I have a soft spot for cats and people who care for feral cats, but it may be a misplaced love.
Using results from local surveys and pilot studies, they found that unnamed stray and feral cats kill a median of 2.4 billion birds annually in the U.S., along with 12.3 billion mammals a year, most of them native animals like shrews, chipmunks and voles, rather than introduced pests such as Norway rats.
The estimated kill rates are two to four times higher than previously believed, making cats one of the single greatest human-linked threats to wildlife.
It’s shocking for someone like me, whose house is ruled by three cats (courtesy of a wife who can’t say no and would have another if I’d go along with it), but not all that surprising.
The senior member of our cat family, 16-year-old Ethel, wouldn’t raise an eyebrow at a bird now, but there was a time when she was so deadly at stalking that we put a bell on her collar, which reduced her effectiveness only slightly.
She’d hop up on the kitchen window sill with a bird clenched in her teeth, eager to show us her prize.
When we first moved into out house, turtle doves inhabited the two big spruce trees in our yard, until Ethel got them.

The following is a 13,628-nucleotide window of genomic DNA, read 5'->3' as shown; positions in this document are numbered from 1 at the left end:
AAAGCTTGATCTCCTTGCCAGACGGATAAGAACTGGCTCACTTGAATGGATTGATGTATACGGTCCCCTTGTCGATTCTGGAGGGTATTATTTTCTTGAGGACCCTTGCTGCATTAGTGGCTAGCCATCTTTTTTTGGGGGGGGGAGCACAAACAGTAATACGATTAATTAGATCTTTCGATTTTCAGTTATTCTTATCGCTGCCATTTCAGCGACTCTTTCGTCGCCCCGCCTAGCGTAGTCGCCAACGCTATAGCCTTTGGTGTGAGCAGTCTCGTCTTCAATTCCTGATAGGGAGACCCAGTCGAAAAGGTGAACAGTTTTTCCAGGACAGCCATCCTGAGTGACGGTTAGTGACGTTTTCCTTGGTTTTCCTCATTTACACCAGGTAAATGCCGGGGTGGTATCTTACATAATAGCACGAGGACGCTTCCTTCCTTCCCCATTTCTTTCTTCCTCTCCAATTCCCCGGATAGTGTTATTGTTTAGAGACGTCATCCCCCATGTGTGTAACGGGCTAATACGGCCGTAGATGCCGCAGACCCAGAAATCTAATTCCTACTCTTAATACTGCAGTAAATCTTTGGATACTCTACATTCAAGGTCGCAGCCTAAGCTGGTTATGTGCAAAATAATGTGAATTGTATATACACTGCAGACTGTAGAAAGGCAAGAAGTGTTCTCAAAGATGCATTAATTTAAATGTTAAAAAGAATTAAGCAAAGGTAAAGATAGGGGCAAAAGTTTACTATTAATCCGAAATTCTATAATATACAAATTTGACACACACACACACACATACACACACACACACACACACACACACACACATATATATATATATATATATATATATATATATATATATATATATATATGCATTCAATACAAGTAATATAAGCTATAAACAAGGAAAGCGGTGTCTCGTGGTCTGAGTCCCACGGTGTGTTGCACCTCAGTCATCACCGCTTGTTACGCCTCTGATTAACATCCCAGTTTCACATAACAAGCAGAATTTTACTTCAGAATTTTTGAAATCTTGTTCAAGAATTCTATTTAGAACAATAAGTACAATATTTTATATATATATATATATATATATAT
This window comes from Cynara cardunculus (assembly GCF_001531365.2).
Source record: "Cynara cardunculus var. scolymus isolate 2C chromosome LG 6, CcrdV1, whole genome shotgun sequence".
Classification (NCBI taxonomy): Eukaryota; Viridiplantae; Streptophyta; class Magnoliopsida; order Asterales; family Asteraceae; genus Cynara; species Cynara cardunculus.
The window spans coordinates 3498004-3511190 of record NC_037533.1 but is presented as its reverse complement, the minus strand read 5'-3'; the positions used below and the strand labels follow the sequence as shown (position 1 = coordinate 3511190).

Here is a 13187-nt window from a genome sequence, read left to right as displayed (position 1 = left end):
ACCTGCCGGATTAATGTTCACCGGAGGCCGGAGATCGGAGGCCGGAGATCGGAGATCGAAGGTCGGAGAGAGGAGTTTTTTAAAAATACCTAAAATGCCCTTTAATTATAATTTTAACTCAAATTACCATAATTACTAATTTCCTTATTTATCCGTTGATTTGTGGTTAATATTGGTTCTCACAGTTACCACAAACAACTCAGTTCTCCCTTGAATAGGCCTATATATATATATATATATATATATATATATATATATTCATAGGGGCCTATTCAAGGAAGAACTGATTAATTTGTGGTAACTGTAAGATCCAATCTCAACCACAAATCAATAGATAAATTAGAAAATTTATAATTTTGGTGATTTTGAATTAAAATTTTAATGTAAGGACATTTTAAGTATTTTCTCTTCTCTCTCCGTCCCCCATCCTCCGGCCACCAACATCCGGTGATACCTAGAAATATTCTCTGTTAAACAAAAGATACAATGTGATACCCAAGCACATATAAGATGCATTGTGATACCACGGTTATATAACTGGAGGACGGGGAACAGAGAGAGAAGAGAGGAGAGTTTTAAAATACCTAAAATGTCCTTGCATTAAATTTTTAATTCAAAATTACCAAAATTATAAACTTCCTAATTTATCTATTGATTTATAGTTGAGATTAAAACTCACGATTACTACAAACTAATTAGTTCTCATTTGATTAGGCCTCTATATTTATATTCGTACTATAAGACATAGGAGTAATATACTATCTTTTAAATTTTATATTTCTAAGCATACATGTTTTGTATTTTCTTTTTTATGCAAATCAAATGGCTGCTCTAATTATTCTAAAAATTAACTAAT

Our youngest cat, Tuna, was adopted as a tiny stray at our cottage on the Crow River, where she, her mother and brother were living on handouts and whatever chipmunks they could catch.
They nearly wiped out our plentiful chipmunk community; even after the cats were well-fed, they’d hunt them for sport.
I’ve written many Fixer columns about feral cat colonies at Bluffers Park and behind a truck service centre on Evans Ave., which often prompted comments from readers who said they should be euthanized, citing the birds and wildlife they kill.
I thought they were mean, crotchety cat-haters - and there are plenty of them out there – but when I square the scientists’ findings with my own observations, it’s hard not to conclude that cats are a factor in the decline of the bird and small mammal population.
It makes me wonder what they'd do if they were 10 times bigger than people.